The usually excellent Monbiot has brought to our attention yet another fascinating snippet of information: our trusted leaders in government are poised to make it far simpler for multi-national corporations to plunder British taxpayers’ pockets. Writing for the Guardian, and also posted on his website, Monbiot’s piece tells us of yet another iniquitous piece of legislation our trusted leaders are about to pass – and which, unsurprisingly, seems to have escaped the notice of the mainstream media.
The new law, called the Finance Bill 2011, will, amongst other things, provide for British-based companies with overseas operations to forego the tiresome business of having to pay any Corporation Tax on their foreign investments. As it stands at the moment, these companies must pay the difference between whatever the tax is due in the overseas country, and the modest 28% wholly British businesses must pay – for now (this same draft legislation includes proposals to reduce Corporation Tax each year for the next four years).
So say you had a business registered in London, Pirates-R-Us say, with a lucrative little operation in the well-known resort of Treasure Island. The annoying authorities on Treasure Island insist on you shelling out 10% corporation tax; but that’s the least of your problems because the British government requires you to cough up an additional 18% to bring you into line with other British businesses. But all that’s about to change.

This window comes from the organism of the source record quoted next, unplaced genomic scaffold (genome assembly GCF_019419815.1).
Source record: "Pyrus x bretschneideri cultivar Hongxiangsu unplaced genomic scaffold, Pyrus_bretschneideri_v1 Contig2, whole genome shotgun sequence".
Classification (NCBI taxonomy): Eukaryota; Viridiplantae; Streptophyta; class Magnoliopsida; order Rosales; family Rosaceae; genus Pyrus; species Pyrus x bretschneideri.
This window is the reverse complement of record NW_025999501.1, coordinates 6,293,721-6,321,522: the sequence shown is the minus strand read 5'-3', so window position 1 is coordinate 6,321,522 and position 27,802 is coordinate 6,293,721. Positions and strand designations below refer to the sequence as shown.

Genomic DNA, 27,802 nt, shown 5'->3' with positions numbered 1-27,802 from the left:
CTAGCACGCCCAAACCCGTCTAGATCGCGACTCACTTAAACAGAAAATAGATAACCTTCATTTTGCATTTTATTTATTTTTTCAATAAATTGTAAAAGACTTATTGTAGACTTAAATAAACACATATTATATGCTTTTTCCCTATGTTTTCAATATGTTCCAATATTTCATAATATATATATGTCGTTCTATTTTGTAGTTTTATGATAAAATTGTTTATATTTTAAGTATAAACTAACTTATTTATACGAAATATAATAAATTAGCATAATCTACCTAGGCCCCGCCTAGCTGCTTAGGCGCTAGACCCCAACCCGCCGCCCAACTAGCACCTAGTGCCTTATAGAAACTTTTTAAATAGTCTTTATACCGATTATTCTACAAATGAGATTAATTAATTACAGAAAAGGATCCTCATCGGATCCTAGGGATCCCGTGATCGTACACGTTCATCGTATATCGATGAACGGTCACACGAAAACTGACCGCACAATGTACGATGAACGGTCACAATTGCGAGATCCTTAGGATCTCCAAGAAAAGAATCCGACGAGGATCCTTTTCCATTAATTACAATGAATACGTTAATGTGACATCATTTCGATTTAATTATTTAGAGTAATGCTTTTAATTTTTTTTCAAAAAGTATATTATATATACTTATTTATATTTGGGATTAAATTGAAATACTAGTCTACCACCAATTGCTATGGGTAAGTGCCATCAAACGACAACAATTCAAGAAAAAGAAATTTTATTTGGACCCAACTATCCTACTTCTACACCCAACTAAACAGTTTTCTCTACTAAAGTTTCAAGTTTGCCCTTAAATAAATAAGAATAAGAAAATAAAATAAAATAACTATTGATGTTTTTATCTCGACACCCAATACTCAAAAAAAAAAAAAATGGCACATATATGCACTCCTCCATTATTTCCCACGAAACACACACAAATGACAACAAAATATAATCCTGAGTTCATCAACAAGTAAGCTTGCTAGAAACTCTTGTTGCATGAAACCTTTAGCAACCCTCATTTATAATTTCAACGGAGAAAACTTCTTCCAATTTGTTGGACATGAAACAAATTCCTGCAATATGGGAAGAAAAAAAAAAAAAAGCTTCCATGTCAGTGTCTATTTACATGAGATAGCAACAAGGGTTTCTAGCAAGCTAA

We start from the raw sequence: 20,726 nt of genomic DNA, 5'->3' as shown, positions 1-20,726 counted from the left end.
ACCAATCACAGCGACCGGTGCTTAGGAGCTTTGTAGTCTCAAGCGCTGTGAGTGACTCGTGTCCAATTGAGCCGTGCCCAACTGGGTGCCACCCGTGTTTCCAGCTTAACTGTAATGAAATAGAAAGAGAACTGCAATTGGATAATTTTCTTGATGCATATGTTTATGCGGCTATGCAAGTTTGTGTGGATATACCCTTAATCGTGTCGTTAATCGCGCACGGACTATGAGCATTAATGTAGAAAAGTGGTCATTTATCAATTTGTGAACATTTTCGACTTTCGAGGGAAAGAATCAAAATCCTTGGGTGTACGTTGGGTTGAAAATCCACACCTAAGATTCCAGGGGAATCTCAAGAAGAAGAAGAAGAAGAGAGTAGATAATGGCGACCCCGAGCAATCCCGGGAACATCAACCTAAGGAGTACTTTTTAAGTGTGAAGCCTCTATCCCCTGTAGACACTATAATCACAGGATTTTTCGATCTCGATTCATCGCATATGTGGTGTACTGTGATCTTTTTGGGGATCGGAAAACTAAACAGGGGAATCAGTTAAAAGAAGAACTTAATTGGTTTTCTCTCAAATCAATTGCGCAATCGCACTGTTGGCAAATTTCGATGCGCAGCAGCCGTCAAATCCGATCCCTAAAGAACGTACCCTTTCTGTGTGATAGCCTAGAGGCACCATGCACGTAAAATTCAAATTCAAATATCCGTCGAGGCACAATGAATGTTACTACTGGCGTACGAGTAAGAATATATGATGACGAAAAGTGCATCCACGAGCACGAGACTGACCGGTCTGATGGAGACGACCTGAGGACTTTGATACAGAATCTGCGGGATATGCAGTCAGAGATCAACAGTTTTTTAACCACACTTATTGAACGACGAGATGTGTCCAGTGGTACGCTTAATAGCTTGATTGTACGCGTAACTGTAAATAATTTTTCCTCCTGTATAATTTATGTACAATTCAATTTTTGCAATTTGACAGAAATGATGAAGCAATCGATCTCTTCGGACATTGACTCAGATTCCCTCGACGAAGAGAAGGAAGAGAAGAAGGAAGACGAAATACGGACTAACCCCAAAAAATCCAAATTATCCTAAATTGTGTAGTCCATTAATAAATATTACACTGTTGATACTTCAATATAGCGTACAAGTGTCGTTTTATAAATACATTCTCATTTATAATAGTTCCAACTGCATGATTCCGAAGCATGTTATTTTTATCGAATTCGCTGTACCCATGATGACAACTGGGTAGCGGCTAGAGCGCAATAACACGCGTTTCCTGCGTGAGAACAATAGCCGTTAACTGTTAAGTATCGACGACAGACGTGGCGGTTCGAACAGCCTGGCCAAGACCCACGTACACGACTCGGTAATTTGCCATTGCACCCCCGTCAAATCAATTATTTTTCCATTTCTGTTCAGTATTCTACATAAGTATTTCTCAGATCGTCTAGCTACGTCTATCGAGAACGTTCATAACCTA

There are eighteen sub-sections to that bit of the Finance Bill concerning Corporation Tax. On page 70, in the sub-section “Taxation of Foreign Branches” and under the heading “Proposed revisions”, we can read:
The legislation will… allow a company to make an irrevocable election for all its foreign branches, located anywhere in the world, to be exempt from UK CT [Corporation Tax] on their profits.
Now at the end of each sub-section is a table titled “Summary of Impacts”, which makes for moderately interesting reading in its very own right. The first part of the table is titled “Exchequer Impact”, and is supposed to indicate how the proposed changes will impact the public purse (we don’t learn how these numbers have been derived). However, page 70 tells us the new law is expected to have a “steady state cost [to the government presumably] of £100 million a year,” and that the “primary benefit of this proposal will arise in two sectors: banking… and general insurance.” Another bit of the table is headed “Impact on Individuals and Households”. Quite a few of these summary tables have a one line entry for this that reads: “The proposal is for CT, and does not impact on individuals or households.”
Whilst a mere £100 million a year loss to the nation is indeed smaller than other “steady state costs” listed in “Exchequer Impact” (such as the proposed “Reduction in the Small Profits Rate of Corporation Tax” for example, which is projected to be running at about a £1.4 billion a year loss by 2014 – see page 57 of the Finance Bill), it’s difficult to believe that this annual drain on the Treasury will have no “impact on individuals and households”. Most individuals and households, if given the choice, would far rather see a couple of billion pounds a year going into public services than into the offshore bank accounts of company executives who are not exactly short of a bob or two.
But that’s not all.
According to Monbiot, not content with saving multi-billion pound organisations the inconvenience of paying tax on foreign earnings, our government also permits these people to claim the cost of those overseas operations as a tax deduction on their domestic earnings.